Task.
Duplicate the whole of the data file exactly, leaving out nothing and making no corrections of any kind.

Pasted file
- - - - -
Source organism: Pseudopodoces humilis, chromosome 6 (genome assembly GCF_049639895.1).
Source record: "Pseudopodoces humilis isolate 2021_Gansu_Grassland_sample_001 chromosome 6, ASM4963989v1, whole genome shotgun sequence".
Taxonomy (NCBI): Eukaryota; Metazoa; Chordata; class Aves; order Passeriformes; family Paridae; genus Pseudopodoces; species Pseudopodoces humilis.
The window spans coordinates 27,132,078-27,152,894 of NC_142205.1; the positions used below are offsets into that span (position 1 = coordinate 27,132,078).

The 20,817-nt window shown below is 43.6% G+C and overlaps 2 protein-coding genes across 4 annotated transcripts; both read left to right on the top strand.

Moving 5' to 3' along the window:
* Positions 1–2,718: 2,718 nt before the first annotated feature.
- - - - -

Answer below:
Source organism: Pseudopodoces humilis, chromosome 6 (genome assembly GCF_049639895.1).
Source record: "Pseudopodoces humilis isolate 2021_Gansu_Grassland_sample_001 chromosome 6, ASM4963989v1, whole genome shotgun sequence".
Taxonomy (NCBI): Eukaryota; Metazoa; Chordata; class Aves; order Passeriformes; family Paridae; genus Pseudopodoces; species Pseudopodoces humilis.
The window spans coordinates 27,132,078-27,152,894 of NC_142205.1; the positions used below are offsets into that span (position 1 = coordinate 27,132,078).

The 20,817-nt window shown below is 43.6% G+C and overlaps 2 protein-coding genes across 4 annotated transcripts; both read left to right on the top strand.

Moving 5' to 3' along the window:
* Positions 1–2,718: 2,718 nt before the first annotated feature.